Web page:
5. Process Improvement
5.5.3. How do you optimize a process?
5.5.3.1. Single response case

## 5.5.3.1.4.

Regions where quadratic models or even cubic models are needed occur in many instances in industry After a few steepest ascent (or descent) searches, a first-order model will eventually lead to no further improvement or it will exhibit lack of fit. The latter case typically occurs when operating conditions have been changed to a region where there are quadratic (second-order) effects present in the response. A second-order polynomial can be used as a local approximation of the response in a small region where, hopefully, optimal operating conditions exist. However, while a quadratic fit is appropriate in most of the cases in industry, there will be a few times when a quadratic fit will not be sufficiently flexible to explain a given response. In such cases, the analyst generally does one of the following:
1. Uses a transformation of Y or the $$X_{i}$$'s to improve the fit.
2. Limits use of the model to a smaller region in which the model does fit.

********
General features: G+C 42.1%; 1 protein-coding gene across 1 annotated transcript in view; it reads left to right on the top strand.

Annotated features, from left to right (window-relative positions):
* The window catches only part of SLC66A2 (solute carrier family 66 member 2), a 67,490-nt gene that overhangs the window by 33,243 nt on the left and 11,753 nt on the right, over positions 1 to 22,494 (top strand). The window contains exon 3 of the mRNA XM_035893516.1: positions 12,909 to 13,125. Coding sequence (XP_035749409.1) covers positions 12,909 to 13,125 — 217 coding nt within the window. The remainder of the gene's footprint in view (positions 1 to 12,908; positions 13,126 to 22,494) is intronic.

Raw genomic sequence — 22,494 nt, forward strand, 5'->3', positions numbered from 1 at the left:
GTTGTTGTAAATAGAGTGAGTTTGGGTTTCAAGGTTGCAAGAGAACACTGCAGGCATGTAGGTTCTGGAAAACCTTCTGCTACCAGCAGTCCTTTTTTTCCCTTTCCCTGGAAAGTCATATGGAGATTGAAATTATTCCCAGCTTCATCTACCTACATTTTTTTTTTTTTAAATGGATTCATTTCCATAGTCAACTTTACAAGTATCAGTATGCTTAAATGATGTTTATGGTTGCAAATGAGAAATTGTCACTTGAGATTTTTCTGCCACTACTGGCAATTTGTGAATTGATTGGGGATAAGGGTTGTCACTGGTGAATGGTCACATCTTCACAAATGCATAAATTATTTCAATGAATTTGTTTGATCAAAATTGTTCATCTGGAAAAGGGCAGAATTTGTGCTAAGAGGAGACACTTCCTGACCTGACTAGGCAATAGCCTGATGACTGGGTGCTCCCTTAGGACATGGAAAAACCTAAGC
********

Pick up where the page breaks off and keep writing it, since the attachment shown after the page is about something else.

3. Adds other terms to the model.
Procedure: obtaining the estimated optimal operating conditions
Second-
order polynomial model
Once a linear model exhibits lack of fit or when significant curvature is detected, the experimental design used in Phase I (recall that a 2k-p factorial experiment might be used) should be augmented with axial runs on each factor to form what is called a central composite design. This experimental design allows estimation of a second-order polynomial of the form
$\hat{Y} = b_{0} + \sum_{i=1}^{k}{b_{i}x_{i}} + \sum_{i=1}^{k}{b_{ii}x_{i}^{2}} + \sum_{i < j}^{k}{\sum_{j=1}^{k}{b_{ij}x_{i}x_{j}}}$